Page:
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T-Mobile Austria appeals 3/Orange spectrum plan


Tim Ferguson

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T-Mobile has lodged an appeal against the reallocation of radio frequencies that will take place as a result of the proposed merger of Hutchison Whampoa’s 3 Austria and Orange Austria, Reuters reports.

The merger was approved by the European Commission in December but the appeal by Austria’s number-two operator could potentially delay the successful completion of the EUR1.3 billion deal.

Austria’s telecom control commission, the TKK, approved the transfer of frequencies alongside the merger but T-Mobile has lodged an appeal against the decision in Austria’s higher administrative court.

A Reuters source said in December that T-Mobile Austria’s parent company Deutsche Telekom planned to appeal the spectrum transfer due to fears that it would give Austrian rivals a significant head-start in building LTE networks.

T-Mobile’s current frequency holdings are unsuitable for LTE, meaning it will have to wait until after a spectrum auction in 2014 before it can build its next-generation network.

The operator said it will have to invest EUR90 million and rack up significant operating costs if its standard UMTS frequencies are to cope with rising data demand.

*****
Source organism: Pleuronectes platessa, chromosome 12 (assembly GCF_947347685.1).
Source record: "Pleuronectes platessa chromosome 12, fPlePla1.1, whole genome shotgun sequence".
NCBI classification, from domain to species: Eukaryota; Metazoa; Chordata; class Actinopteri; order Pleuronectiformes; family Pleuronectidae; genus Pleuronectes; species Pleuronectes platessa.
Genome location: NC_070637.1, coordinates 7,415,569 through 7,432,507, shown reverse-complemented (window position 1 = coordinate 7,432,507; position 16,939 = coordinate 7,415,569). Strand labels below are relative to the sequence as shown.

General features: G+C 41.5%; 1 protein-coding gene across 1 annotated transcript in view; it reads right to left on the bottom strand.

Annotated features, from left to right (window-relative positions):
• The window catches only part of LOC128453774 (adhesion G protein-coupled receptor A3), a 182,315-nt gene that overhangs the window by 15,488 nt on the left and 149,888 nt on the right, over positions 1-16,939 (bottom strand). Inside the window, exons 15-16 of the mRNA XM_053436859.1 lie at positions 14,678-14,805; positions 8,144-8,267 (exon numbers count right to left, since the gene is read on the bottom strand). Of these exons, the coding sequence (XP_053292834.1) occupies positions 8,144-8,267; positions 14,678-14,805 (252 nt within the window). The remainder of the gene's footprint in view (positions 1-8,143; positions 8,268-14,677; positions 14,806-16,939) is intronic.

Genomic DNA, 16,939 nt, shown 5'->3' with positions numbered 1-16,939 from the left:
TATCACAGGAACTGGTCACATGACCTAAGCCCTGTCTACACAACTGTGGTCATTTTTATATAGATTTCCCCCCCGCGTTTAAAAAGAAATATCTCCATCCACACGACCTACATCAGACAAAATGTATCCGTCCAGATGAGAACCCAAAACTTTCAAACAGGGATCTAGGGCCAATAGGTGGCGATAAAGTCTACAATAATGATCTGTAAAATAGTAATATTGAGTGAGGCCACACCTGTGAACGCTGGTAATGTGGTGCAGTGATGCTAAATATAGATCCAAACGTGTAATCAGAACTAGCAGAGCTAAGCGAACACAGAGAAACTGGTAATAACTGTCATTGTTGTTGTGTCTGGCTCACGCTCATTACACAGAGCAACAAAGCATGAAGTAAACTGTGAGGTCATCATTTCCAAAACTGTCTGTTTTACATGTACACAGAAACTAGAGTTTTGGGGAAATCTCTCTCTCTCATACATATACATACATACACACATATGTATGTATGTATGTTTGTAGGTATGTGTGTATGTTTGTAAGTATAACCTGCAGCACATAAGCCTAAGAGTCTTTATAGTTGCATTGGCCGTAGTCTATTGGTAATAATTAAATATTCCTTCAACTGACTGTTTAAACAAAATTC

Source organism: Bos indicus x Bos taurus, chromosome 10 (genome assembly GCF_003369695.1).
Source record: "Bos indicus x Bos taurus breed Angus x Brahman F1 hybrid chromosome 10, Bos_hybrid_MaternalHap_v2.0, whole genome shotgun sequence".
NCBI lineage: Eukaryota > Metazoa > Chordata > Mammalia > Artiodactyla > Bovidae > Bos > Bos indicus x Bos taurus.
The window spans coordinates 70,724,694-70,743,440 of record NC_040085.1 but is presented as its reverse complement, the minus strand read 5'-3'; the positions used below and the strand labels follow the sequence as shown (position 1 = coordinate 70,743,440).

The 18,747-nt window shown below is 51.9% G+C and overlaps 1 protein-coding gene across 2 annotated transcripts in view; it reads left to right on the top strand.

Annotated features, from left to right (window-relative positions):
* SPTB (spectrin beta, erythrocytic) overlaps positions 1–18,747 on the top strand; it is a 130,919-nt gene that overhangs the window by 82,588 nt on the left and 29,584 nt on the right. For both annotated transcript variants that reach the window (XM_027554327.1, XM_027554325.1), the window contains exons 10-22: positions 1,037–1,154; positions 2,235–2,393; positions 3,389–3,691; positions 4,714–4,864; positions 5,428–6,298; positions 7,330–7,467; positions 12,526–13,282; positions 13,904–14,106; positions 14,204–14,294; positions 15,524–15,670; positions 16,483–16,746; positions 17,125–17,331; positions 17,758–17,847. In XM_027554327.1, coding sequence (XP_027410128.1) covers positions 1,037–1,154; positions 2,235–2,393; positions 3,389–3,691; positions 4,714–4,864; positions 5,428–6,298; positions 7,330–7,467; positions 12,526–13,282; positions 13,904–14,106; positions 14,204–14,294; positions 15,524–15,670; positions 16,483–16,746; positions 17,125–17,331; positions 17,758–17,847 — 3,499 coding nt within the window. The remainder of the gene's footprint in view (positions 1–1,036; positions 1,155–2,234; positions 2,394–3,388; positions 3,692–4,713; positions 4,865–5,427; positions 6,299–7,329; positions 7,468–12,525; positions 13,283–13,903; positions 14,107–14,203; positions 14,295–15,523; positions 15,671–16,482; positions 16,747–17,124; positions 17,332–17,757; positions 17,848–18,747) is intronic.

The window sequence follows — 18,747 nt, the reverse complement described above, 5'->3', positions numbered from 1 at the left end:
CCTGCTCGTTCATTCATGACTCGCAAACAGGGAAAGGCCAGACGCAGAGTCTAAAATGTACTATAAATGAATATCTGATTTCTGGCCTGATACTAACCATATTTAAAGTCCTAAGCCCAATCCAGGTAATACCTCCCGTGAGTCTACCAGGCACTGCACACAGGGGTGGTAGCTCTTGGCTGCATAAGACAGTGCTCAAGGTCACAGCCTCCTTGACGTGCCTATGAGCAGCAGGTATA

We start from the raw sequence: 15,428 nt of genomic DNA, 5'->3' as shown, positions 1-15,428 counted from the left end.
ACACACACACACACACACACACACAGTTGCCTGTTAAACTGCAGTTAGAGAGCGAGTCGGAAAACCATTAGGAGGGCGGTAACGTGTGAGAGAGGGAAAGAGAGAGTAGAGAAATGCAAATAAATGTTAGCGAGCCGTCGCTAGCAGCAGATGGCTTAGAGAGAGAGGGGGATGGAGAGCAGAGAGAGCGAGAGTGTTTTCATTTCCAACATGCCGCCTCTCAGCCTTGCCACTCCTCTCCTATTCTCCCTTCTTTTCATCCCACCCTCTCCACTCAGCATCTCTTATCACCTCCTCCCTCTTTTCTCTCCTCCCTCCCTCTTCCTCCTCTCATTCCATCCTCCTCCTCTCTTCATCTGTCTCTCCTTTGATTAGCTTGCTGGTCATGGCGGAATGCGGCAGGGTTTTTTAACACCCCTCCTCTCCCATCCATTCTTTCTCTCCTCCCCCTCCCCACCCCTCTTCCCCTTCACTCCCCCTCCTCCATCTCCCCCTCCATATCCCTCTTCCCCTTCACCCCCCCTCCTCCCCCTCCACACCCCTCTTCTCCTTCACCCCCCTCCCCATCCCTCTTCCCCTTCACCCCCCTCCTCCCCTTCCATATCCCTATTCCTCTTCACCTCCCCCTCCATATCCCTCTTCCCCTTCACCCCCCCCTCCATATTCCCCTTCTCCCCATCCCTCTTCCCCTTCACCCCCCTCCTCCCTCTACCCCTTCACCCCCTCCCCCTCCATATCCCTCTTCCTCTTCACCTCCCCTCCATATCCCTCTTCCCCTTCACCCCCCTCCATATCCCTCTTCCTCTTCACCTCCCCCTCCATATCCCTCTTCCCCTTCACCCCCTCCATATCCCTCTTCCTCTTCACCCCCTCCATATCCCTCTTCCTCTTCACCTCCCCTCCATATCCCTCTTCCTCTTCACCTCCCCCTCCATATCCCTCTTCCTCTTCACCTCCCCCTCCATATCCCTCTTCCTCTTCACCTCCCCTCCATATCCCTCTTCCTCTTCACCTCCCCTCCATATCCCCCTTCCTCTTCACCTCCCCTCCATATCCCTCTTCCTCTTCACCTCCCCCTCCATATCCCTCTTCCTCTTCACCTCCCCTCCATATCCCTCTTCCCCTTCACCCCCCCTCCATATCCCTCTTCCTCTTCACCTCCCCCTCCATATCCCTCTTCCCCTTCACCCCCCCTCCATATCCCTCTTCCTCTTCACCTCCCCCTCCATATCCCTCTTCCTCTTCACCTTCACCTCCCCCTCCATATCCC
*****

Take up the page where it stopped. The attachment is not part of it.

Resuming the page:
According to Reuters, T-Mobile expects the court to quickly decide whether to grant an injunction in the case which could last until March or April, delaying the deal for Hutchison Whampoa to acquire Orange Austria from France Telecom and Mid Europa Partners.

The merger of 3 and Orange — which would reduce the number of operators in Austria from four to three — was approved by the European Commission in December after Austria’s competition authority dropped its opposition.

The EC’s concerns were allayed as Hutchison has agreed to divest spectrum to a new entrant in the market and provide wholesale access to up to 30 percent of its network capacity for up to 16 MVNOs over the next 10 years.

Telekom Austria is also due to acquire frequencies from Orange as part of a related EUR390 million deal to buy budget mobile brand YESSS. Austria’s competition regulator was reported in December to be preparing to oppose the deal.

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